Kansas could be the state you’re waiting to look at for their overtime labor laws. That’s because Kansas is one of those unique states that has its very own overtime laws, whereas many of the other 49 states just follow the federal laws on overtime.
Not Kansas. The Kansas state law on overtime states that overtime is due to employees once they’ve worked 46 hours in a week. As we know, federal law, on the other hand, says that employees should get overtime after 40 hours of work in a week.
The state, however, follows federal law when it comes to paying overtime on Sundays and holidays, or when employees work more than 8 hours in a day. In those instances, employers are not required to pay overtime. In federal law, and in Kansas law, what matters is just whether or not the employee worked more than 40 hours in a week. The one exception is if the employer and employee have come to an agreement beforehand that overtime pay is valid in those circumstances.
Kansas law also is different for certain overtime exemptions. Kansas law specifically has exemptions for law enforcement personnel and fire fighters, for emergency medical personnel, and for security personnel in general. Also included are employees that are also exempt from minimum wages, people who sell certain vehicles, and prisoners.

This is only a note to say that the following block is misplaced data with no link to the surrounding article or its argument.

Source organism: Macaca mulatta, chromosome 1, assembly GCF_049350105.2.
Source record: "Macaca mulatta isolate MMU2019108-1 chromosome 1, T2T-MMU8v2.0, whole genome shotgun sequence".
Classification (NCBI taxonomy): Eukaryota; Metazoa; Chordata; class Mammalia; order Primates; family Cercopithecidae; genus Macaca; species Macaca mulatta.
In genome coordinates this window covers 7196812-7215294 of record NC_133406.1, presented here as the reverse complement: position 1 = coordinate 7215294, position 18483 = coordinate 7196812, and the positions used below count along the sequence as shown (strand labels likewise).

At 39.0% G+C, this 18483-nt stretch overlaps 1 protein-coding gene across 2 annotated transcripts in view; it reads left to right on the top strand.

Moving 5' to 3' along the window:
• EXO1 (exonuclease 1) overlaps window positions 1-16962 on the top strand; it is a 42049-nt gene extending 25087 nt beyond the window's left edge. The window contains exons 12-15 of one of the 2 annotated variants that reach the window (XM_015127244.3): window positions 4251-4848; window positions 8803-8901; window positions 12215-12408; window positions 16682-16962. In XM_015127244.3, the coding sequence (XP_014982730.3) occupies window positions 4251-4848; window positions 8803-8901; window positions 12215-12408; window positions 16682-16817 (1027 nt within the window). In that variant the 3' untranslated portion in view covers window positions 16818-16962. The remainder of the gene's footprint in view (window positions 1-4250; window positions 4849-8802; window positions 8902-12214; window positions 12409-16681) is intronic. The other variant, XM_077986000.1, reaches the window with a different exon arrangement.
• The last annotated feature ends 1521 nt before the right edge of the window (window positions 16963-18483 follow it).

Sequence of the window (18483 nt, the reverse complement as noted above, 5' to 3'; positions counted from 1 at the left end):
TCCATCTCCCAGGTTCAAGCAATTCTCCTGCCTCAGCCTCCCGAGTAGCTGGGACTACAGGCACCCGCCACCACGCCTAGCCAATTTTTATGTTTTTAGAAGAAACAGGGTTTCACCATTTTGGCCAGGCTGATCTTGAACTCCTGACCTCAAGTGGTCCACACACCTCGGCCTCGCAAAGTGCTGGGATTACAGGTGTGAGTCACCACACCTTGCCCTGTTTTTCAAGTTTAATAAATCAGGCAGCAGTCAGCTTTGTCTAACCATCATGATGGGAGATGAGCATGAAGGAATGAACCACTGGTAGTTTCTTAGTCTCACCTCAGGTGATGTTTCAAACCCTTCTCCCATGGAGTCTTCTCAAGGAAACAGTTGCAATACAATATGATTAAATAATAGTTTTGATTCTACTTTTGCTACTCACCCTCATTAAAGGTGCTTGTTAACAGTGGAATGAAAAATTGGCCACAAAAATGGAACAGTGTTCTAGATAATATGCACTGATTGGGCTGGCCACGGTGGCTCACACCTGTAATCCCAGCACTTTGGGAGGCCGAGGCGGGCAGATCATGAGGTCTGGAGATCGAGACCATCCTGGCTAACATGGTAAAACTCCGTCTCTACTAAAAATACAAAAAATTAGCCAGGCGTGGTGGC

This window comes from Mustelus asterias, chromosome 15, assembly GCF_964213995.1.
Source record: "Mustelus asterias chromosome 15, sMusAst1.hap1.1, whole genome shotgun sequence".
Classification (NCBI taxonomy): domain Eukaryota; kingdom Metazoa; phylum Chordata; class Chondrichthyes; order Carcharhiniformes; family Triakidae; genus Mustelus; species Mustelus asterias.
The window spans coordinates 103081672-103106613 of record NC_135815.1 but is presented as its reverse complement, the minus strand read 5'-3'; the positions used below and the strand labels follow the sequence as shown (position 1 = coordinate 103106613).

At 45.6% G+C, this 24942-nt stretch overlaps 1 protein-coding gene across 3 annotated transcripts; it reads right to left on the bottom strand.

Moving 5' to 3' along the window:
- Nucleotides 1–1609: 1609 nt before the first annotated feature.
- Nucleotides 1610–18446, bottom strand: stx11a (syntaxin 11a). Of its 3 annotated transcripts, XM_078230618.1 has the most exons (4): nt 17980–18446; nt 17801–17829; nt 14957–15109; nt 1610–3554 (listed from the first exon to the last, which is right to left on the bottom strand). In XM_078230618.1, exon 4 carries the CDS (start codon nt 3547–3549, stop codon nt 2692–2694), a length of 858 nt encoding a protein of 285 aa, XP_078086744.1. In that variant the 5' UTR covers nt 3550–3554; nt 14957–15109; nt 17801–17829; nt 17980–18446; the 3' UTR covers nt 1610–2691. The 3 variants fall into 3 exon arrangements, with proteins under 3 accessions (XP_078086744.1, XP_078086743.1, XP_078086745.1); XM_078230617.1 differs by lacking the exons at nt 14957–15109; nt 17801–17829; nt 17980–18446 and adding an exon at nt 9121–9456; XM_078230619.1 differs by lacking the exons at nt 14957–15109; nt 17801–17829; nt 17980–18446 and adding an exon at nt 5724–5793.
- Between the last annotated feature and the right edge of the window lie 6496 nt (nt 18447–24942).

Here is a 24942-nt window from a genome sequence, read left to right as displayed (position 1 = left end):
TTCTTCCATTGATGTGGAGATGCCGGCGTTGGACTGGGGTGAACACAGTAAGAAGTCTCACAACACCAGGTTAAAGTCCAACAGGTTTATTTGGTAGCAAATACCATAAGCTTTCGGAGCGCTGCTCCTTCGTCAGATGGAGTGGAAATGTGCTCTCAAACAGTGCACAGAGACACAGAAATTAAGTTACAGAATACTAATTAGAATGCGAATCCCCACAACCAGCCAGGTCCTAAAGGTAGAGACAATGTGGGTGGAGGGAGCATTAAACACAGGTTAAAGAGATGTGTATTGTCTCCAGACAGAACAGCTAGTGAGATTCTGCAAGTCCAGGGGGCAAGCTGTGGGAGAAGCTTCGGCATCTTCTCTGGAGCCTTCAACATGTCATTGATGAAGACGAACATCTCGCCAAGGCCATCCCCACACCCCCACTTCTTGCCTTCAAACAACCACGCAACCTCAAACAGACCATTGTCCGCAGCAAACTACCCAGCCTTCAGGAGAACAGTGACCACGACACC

The next question we have is when does Kansas law kick in for overtime requirements, and when does federal law kick in. Basically the differentiator here is whether or not the employer is an interstate company and makes a certain amount of revenue per year.
When we say “interstate,” we mean that an employer must either be large enough to work in more than one state, or the employer provides products or services that are used in more than one state. When we talk about revenue per year, that means that the employer has to make more than $500,000 per year.